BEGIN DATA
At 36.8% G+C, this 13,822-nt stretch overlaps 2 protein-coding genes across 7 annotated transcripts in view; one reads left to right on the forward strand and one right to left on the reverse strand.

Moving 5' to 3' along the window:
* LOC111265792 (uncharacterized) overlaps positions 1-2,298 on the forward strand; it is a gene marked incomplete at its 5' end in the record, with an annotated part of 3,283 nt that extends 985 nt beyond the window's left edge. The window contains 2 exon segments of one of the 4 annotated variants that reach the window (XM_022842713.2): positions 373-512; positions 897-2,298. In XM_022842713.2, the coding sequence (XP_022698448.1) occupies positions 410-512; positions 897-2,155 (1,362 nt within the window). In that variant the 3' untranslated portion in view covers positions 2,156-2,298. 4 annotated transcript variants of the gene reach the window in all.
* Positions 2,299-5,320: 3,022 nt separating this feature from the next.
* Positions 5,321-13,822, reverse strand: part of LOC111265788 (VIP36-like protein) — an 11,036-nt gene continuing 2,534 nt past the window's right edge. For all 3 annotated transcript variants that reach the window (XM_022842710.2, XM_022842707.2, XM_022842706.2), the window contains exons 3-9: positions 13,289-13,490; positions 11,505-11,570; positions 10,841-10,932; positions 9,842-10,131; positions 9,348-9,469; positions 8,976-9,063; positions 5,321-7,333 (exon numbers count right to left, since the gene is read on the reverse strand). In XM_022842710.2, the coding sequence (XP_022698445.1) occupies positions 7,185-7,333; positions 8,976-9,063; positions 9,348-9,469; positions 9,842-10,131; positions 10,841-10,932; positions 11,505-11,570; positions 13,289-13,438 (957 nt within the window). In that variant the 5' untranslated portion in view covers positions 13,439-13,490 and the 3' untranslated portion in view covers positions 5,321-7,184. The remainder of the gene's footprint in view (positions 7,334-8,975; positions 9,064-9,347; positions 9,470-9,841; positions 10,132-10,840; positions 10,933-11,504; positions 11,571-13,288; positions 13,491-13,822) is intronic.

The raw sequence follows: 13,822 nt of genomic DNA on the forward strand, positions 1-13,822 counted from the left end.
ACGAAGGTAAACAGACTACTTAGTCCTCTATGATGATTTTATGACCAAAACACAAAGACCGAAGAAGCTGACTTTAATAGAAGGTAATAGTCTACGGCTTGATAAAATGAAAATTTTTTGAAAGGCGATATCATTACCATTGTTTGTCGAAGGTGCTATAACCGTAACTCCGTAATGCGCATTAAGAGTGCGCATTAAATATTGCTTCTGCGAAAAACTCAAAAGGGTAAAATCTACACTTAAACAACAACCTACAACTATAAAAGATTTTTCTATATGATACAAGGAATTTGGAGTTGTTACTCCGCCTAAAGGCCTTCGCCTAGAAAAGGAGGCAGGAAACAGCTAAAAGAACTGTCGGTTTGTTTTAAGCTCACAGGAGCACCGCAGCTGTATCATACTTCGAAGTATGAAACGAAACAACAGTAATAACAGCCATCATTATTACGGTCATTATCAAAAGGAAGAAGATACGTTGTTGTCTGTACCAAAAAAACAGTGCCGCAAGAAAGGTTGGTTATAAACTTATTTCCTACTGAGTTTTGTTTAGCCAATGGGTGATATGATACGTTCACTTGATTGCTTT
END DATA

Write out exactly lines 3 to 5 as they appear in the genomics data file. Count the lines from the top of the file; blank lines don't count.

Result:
* LOC111265792 (uncharacterized) overlaps positions 1-2,298 on the forward strand; it is a gene marked incomplete at its 5' end in the record, with an annotated part of 3,283 nt that extends 985 nt beyond the window's left edge. The window contains 2 exon segments of one of the 4 annotated variants that reach the window (XM_022842713.2): positions 373-512; positions 897-2,298. In XM_022842713.2, the coding sequence (XP_022698448.1) occupies positions 410-512; positions 897-2,155 (1,362 nt within the window). In that variant the 3' untranslated portion in view covers positions 2,156-2,298. 4 annotated transcript variants of the gene reach the window in all.
* Positions 2,299-5,320: 3,022 nt separating this feature from the next.
* Positions 5,321-13,822, reverse strand: part of LOC111265788 (VIP36-like protein) — an 11,036-nt gene continuing 2,534 nt past the window's right edge. For all 3 annotated transcript variants that reach the window (XM_022842710.2, XM_022842707.2, XM_022842706.2), the window contains exons 3-9: positions 13,289-13,490; positions 11,505-11,570; positions 10,841-10,932; positions 9,842-10,131; positions 9,348-9,469; positions 8,976-9,063; positions 5,321-7,333 (exon numbers count right to left, since the gene is read on the reverse strand). In XM_022842710.2, the coding sequence (XP_022698445.1) occupies positions 7,185-7,333; positions 8,976-9,063; positions 9,348-9,469; positions 9,842-10,131; positions 10,841-10,932; positions 11,505-11,570; positions 13,289-13,438 (957 nt within the window). In that variant the 5' untranslated portion in view covers positions 13,439-13,490 and the 3' untranslated portion in view covers positions 5,321-7,184. The remainder of the gene's footprint in view (positions 7,334-8,975; positions 9,064-9,347; positions 9,470-9,841; positions 10,132-10,840; positions 10,933-11,504; positions 11,571-13,288; positions 13,491-13,822) is intronic.